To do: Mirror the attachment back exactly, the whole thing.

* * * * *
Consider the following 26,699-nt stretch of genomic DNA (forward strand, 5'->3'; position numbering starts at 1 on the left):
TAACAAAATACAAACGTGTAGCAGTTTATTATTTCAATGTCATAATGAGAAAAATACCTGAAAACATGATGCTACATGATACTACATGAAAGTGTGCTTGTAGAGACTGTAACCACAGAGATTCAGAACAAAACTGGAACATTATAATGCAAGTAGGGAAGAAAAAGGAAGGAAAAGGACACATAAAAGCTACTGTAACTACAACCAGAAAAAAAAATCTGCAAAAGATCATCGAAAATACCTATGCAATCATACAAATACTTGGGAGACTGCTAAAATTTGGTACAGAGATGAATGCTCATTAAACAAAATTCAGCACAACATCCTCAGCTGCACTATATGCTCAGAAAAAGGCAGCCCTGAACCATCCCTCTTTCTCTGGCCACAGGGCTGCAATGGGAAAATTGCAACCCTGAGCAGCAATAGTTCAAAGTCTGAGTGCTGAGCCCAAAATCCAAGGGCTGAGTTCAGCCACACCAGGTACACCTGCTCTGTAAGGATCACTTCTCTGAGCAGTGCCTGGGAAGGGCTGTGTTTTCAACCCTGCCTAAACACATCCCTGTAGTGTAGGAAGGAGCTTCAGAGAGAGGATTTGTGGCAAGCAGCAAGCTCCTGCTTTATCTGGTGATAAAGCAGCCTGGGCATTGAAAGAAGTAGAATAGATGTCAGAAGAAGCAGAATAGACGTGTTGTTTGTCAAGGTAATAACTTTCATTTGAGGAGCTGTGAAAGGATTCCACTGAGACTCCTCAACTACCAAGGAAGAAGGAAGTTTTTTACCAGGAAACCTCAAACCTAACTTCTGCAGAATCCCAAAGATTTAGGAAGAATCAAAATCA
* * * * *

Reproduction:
Consider the following 26,699-nt stretch of genomic DNA (forward strand, 5'->3'; position numbering starts at 1 on the left):
TAACAAAATACAAACGTGTAGCAGTTTATTATTTCAATGTCATAATGAGAAAAATACCTGAAAACATGATGCTACATGATACTACATGAAAGTGTGCTTGTAGAGACTGTAACCACAGAGATTCAGAACAAAACTGGAACATTATAATGCAAGTAGGGAAGAAAAAGGAAGGAAAAGGACACATAAAAGCTACTGTAACTACAACCAGAAAAAAAAATCTGCAAAAGATCATCGAAAATACCTATGCAATCATACAAATACTTGGGAGACTGCTAAAATTTGGTACAGAGATGAATGCTCATTAAACAAAATTCAGCACAACATCCTCAGCTGCACTATATGCTCAGAAAAAGGCAGCCCTGAACCATCCCTCTTTCTCTGGCCACAGGGCTGCAATGGGAAAATTGCAACCCTGAGCAGCAATAGTTCAAAGTCTGAGTGCTGAGCCCAAAATCCAAGGGCTGAGTTCAGCCACACCAGGTACACCTGCTCTGTAAGGATCACTTCTCTGAGCAGTGCCTGGGAAGGGCTGTGTTTTCAACCCTGCCTAAACACATCCCTGTAGTGTAGGAAGGAGCTTCAGAGAGAGGATTTGTGGCAAGCAGCAAGCTCCTGCTTTATCTGGTGATAAAGCAGCCTGGGCATTGAAAGAAGTAGAATAGATGTCAGAAGAAGCAGAATAGACGTGTTGTTTGTCAAGGTAATAACTTTCATTTGAGGAGCTGTGAAAGGATTCCACTGAGACTCCTCAACTACCAAGGAAGAAGGAAGTTTTTTACCAGGAAACCTCAAACCTAACTTCTGCAGAATCCCAAAGATTTAGGAAGAATCAAAATCA